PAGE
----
Hi Cerise, thank you for having me at your blog today!
Hollywood Dreams in the Gin & Jazz Era
Hollywood Bound (Gin & Jazz 1), was just released and is only 99 cents! The Gin & Jazz series begins in 1924, and follows the story of the young and innocent Jack Stone as he travels from a vaudeville theatre in New York - with his best friend and new lover Nick - to Hollywood. They hope to find great jobs there working as set builders at a motion picture studio. It’s such a grand adventure because everything is so new to them. From hopping a train, to being intimate, to the excitement of being in Hollywood – they don’t know what to expect next. But after they arrive, they find that the glitz and glamour of the celluloid kingdom isn’t kind to new hopefuls.
In the following excerpt, the cracks are beginning to surface in Jack and Nick’s new relationship.
Jack and Nick seek fortune and adventure in the silent film era of Hollywood. But their newly-expressed love is threatened by the heady allure of fame, gin and easy money.
Jack rolled over on the bed to face the wall. They had too much time on their hands, and Jack’s ass was already sore from all of the rough games they had been playing—there was no way that was an option tonight. As much as he loved it, he needed a bit of a rest. Any suggestions about walking around the city or taking the trolley to sight-see had also been shot down by Nick the purse-holder. It was either too hot, or they couldn’t afford it. They had to save their money—just in case.
Just in case what?
“I’m sorry, Jack, but I gotta get outta here for a bit. I’m about ready to climb the walls.”
That’s what I’ve been trying to say all week.
“Here, you take the last two smokes—we need more anyway. I’ll pick up some matches too while I’m out. You wanna Coca-Cola? That’d be nice, huh?”
Jack didn’t turn over. He suddenly didn’t feel like moving at all. It felt safer and more secure to huddle in a ball.
“Okay kid, I mean, Jack. I’ll be back in a little while.”
Nick patted him on the shoulder, and Jack heard the door shut behind him. What was happening? The excitement of the first few days had been heady. Not only were they finally in their dream town, but they were able to be together in the way Jack had yearned for them to be. Now he felt empty. It had nothing to do with being sorry about anything that was going on with their jobs, or how he felt about Nick. It was just Nick. He seemed unhappy and restless, and it was getting to Jack. It all came back to the same old problem. Nick wasn’t willing, or wasn’t able, to share his feelings. He held everything inside him like a deep, dark secret. No matter how many times Nick reassured him, Jack still felt unsure about himself and their situation.
There was a loud boom outside, and Jack saw a flash of light come through the window. He jumped up off of the bed and ran to see what was going on. It was just about twilight, and another boom rang out, this time even louder. He looked outside and realised that it was coming from behind the studio walls.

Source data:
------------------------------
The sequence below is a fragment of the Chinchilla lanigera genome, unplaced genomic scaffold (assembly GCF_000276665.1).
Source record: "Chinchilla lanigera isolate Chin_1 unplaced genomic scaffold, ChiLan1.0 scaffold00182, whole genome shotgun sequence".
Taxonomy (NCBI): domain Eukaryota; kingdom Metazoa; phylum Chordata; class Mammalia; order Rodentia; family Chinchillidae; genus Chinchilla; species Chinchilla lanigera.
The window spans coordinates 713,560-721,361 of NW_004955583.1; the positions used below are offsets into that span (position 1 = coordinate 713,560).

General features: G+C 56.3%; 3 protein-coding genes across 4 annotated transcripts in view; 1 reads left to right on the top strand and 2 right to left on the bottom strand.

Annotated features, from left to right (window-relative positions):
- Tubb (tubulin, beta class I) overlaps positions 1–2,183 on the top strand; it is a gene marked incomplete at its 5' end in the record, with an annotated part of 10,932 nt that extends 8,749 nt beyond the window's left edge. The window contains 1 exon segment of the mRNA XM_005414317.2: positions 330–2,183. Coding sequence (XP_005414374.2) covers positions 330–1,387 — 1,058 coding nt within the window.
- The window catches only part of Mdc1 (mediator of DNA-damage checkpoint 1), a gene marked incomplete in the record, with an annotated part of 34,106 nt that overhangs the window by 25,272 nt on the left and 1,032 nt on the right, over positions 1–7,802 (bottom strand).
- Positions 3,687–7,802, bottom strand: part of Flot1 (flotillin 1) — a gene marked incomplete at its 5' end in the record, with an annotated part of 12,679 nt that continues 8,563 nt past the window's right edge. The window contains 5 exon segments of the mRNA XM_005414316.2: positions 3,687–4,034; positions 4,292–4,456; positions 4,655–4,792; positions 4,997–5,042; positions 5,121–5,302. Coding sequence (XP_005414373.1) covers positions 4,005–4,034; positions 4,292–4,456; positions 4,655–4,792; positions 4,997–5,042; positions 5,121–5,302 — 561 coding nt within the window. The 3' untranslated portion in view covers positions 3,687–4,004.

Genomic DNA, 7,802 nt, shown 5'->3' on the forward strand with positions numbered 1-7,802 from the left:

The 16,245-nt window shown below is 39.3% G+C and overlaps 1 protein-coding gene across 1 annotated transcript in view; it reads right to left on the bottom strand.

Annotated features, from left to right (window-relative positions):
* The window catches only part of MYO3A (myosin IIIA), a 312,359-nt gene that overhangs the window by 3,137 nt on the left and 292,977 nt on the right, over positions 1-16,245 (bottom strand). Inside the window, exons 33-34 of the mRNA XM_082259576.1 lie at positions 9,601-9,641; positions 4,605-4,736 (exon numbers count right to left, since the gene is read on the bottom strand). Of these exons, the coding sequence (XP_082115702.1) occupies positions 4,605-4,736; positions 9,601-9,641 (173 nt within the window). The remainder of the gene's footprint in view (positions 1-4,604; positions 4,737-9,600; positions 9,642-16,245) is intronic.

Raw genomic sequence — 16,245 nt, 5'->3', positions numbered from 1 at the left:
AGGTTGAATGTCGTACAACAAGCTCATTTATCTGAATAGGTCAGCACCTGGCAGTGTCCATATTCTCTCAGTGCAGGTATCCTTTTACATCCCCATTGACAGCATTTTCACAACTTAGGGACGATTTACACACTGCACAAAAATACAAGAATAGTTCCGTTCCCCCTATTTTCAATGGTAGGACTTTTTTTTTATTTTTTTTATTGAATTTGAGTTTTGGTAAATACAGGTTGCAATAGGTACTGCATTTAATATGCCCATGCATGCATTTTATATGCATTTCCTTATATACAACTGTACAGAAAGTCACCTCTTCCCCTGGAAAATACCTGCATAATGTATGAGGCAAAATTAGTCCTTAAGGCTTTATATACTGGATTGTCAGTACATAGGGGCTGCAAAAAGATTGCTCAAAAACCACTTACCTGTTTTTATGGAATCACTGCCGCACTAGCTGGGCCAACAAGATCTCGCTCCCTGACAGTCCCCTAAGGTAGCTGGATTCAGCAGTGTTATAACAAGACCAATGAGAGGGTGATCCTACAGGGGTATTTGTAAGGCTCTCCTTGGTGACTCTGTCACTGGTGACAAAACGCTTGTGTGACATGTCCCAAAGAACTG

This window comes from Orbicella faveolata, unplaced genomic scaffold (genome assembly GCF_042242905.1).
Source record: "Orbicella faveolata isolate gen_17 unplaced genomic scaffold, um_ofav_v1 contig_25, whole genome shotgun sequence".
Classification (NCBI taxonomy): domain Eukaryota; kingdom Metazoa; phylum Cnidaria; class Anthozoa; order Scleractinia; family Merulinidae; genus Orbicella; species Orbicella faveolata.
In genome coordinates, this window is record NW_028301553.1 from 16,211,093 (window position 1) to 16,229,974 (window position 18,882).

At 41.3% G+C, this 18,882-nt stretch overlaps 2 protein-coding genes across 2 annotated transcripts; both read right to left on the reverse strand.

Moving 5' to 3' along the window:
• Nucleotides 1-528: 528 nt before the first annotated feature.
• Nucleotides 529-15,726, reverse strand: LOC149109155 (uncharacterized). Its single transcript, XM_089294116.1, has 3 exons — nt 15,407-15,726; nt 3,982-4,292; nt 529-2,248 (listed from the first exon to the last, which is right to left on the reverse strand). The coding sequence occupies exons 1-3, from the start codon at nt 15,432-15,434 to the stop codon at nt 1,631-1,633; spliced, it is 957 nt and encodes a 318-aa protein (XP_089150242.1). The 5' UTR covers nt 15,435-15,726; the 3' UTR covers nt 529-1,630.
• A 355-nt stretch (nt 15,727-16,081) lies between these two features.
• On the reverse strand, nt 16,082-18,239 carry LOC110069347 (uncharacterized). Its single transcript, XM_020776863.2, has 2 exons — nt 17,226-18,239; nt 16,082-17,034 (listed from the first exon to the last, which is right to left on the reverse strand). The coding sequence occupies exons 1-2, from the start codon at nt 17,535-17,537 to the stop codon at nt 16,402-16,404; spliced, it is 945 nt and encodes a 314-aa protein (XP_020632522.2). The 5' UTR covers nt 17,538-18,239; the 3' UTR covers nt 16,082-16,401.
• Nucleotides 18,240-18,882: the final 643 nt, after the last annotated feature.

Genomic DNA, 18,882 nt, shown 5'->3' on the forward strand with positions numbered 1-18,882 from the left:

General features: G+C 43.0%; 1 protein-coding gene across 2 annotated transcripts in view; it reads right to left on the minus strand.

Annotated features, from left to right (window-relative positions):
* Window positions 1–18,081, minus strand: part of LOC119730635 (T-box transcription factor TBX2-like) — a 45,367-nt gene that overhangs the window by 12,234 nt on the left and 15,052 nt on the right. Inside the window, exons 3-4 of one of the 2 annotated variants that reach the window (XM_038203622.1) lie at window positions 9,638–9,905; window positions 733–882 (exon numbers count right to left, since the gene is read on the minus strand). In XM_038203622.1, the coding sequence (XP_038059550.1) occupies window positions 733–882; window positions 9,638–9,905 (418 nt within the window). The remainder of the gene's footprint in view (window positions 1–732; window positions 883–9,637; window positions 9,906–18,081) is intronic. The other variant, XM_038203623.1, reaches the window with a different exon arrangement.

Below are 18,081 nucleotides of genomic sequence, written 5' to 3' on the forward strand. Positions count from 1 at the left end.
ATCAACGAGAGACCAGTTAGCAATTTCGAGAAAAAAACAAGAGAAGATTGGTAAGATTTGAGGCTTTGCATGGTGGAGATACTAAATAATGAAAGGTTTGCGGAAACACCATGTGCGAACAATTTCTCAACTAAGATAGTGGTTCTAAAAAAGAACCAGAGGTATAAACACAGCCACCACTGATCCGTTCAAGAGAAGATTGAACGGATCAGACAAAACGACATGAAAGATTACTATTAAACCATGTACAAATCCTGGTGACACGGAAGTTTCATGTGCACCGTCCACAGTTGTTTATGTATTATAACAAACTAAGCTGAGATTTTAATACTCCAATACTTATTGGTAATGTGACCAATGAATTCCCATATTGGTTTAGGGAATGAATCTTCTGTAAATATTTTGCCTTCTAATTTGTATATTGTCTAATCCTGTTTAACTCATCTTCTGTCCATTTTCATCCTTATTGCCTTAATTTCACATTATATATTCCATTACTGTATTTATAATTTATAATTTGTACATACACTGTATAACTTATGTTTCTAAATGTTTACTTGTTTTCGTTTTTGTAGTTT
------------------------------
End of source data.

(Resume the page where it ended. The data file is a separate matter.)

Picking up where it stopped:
A picture! They’re making a picture!
It was too exciting. Why couldn’t he be higher up so he could see over the wall? Why wasn’t Nick here to share it with him? He couldn’t wait to tell him when he came back. Jack’s mind wandered to all of the possibilities of this mystery film. Could Douglas Fairbanks Jr. be just a stone’s throw away from him right that very second? The thought made him shiver.
On their second day there after they’d bought their coveralls, he’d found a torn scandal sheet in the trash. It wasn’t very big, and it was all in black and white, but it had lurid stories about FW Murnau, the genius filmmaker from Germany who had made the terrifying Nosferatu. Even more titillating was a story on Erich Von Stroheim, an Austrian director who some considered a sadist. He was supposedly filming orgies that featured women being tied up and whipped. No one knew for sure, since Willy Hays, the purity czar of Hollywood - who had made sure that nothing of an immoral nature would ever be seen on film again - didn’t allow such filth. All actors and actresses even had to sign morality clauses in their contracts.
Jack was filled with curiosity about Stroheim’s films. If what they said were true, then there were other people doing the types of things he and Nick did. Would Nick want to whip him too? His cock had twitched a little at the thought, but he’d put it out of his mind.
But there were also lighter stories involving the little tramp, Charlie Chaplin, that only hinted at improprieties. And there had been pictures of his dashing Douglas Fairbanks with the pretty Mary Pickford. Jack had cut Douglas out of the paper—leaving Mary behind—so that he could hang it on their wall. Nick had pretended that he wasn’t interested in any star gossip nonsense, but Jack had caught him peeking over his shoulder a couple of times.
Jack sighed heavily. He longed for so much all of a sudden, and felt selfish and greedy for feeling that way. He was already so fortunate to have a man like Nick, even if Nick did have a hard time sharing his feelings. And here he was, all the way on the other side of the country in Hollywood—so close to his dreams. Never could he have imagined being in this place when he’d been kicked out of the orphanage three years before. Yet he ached to be on the other side of the wall across the street, and for Nick to be by his side always. He only hoped he could have both.
To get your copy of Hollywood Bound for only 99 cents, head to these links:
Totally Bound: https://www.totallybound.com/hollywood-bound
Amazon UK: http://www.amazon.co.uk/Hollywood-Bound-Gin-Jazz-ebook/dp/B00GDIX064/ref=sr_1_6?s=books&ie=UTF8&qid=1383450453&sr=1-6&keywords=morticia+knight
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